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15 Important Things Kids Should Know by Age 15

15 Important Things Kids Should Know by Age 15

A few years ago, my own mum gave me a copy of a parenting book. I was both amused and highly indignant at the same time. Now a few years have passed and I must say I have on more than one occasion resorted to looking through “that” book!

Lets face it, I am not Supermom. I don’t have all the answers, and unfortunately, although I would like to take tears and heartbreak away from my kids, I know this is all part of growing up and dealing with the complexities and challenges of life. There are some journeys I can travel with them and there are some they must go alone.

Looking forward into the not too distant future, if I was to come up with a list of what kids should know by the time they are 15, it would be the following.

1. “Parents are people too and why I will never be your best friend.”

I will never be your best friend. I am so much more that that. I am your greatest supporter, a devout lover of you since the moment you were born, and that will never change, no matter what you say or do. I will never give up on you, abandon or forget about you. However, I have my own life too and would like to enjoy it! Yes, I have a sense of humor too. It helps!

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2. “Think for yourself, that’s why you have your own brain.”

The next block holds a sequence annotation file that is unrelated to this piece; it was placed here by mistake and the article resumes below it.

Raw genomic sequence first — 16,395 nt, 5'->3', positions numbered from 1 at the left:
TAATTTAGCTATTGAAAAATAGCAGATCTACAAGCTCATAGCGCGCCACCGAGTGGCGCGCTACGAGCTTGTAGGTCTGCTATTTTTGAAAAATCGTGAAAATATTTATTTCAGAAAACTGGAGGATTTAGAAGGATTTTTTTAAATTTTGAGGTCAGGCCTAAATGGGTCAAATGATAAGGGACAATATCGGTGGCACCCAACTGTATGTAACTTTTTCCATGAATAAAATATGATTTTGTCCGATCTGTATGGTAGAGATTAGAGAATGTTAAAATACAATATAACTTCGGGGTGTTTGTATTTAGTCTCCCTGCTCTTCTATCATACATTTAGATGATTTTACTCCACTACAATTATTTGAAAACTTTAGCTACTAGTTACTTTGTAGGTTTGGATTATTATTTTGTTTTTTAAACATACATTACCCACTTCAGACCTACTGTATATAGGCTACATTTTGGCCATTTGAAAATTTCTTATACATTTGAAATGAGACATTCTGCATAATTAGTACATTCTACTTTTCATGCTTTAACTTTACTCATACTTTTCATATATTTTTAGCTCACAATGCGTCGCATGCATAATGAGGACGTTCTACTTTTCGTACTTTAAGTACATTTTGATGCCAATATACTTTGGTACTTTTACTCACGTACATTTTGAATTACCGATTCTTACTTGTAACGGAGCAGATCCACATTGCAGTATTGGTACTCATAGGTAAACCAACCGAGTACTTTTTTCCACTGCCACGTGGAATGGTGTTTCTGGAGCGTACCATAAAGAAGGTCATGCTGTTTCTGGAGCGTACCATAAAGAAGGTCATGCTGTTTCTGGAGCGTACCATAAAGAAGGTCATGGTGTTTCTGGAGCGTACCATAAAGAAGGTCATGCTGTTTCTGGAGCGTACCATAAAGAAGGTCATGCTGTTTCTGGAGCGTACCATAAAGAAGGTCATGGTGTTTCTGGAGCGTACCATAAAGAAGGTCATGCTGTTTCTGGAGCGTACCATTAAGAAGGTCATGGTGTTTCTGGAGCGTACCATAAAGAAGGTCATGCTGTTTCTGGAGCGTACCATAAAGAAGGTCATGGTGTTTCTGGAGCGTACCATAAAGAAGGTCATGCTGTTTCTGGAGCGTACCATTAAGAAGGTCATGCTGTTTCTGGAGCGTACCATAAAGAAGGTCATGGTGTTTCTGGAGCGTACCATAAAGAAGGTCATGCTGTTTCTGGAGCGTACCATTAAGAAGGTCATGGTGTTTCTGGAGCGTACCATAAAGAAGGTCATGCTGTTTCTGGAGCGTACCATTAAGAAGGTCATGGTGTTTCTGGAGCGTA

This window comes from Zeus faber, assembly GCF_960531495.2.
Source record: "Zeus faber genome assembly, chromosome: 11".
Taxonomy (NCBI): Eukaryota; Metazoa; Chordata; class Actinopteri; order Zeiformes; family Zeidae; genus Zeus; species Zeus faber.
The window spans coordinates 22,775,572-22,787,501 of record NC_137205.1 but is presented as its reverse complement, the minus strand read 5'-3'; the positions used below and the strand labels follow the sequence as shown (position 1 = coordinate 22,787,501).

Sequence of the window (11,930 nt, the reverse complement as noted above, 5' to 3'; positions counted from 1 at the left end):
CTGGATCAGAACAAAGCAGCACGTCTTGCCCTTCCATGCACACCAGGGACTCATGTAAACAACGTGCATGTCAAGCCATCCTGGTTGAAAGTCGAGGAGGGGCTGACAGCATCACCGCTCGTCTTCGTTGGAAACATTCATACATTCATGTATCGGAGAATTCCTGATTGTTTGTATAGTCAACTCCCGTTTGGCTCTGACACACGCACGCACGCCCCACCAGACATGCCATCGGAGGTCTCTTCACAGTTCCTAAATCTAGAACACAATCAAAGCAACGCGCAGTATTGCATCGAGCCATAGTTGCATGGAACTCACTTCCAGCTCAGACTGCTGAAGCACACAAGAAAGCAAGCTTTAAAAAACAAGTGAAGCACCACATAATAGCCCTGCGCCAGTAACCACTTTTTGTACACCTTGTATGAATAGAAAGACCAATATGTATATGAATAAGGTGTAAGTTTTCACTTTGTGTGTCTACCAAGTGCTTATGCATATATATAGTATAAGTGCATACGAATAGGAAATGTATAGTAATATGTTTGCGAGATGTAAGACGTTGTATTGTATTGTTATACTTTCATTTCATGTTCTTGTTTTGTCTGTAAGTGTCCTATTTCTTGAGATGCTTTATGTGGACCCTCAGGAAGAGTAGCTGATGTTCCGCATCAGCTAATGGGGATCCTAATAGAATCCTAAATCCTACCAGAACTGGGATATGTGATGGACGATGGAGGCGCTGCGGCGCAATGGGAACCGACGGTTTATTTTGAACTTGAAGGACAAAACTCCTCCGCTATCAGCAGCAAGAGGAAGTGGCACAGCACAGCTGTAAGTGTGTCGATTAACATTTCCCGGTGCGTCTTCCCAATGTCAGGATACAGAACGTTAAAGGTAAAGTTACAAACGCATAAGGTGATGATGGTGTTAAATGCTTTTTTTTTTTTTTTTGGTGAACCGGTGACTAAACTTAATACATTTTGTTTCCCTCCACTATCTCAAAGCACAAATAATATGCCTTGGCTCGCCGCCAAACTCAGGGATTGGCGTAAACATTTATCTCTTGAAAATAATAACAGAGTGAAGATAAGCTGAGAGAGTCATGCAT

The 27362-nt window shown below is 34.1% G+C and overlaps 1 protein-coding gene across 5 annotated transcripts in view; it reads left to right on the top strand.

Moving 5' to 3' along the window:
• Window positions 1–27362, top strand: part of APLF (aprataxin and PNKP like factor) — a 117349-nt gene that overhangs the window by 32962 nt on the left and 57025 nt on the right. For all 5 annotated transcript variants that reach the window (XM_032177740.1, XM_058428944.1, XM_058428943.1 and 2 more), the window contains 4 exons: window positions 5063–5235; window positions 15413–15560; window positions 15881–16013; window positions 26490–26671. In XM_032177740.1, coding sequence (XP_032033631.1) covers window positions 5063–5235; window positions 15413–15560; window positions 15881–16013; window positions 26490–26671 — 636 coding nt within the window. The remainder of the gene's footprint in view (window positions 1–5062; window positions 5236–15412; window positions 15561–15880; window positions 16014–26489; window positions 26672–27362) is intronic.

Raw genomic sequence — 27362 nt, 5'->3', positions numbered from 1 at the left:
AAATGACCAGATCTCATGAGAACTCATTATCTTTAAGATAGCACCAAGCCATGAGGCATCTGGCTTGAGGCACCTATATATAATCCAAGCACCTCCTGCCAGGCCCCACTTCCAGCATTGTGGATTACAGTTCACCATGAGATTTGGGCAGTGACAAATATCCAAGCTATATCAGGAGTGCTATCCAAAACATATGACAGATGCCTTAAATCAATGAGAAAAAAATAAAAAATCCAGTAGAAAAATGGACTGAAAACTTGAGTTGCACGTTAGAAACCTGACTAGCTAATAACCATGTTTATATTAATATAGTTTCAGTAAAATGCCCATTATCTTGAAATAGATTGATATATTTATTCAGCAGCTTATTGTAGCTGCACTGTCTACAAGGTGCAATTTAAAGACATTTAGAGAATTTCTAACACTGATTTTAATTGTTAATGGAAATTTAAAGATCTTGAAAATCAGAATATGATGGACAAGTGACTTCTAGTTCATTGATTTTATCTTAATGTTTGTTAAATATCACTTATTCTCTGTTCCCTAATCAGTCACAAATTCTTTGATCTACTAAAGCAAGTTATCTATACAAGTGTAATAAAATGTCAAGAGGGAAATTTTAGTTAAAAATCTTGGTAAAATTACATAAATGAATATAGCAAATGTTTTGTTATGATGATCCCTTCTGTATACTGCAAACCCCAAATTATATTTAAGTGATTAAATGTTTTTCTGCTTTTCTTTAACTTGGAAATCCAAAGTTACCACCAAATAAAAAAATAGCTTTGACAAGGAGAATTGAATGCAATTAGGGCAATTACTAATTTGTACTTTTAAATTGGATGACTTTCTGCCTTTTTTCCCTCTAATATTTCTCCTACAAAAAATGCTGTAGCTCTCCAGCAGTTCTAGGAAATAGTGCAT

As a parent, I may try to guide and influence you when you struggle to make decisions that I believe are in your best interest. But I do want you to think for yourself, to use your brain more, make decisions that are right for you instead of caving in to peer pressure, and going against your better judgment and willpower. Easier said than done, I know, but I just have to say it.

3. “There will always be problems: focus, focus, focus!”

Yes, focus on the problem not the person, if it is a person who created the problem in the first place. That way, it is easier to leave emotions out of the problem. The problem loses some of its complexity and it becomes more manageable. If any problem seems insurmountable — I am here to help.

4. “It’s not the end of the world.”

It take guts to own up and take responsibility when you mess up. As adults we still struggle with it, and believe me there are some adults who will never grow up and admit they were wrong. They still play the blame game. Please do not be one of those people. It is not the end of the world. It is just another lesson in life to learn from and move on. This reminds me of a saying I heard recently: “I’ve learned so much from my mistakes, I am thinking of making a few more.”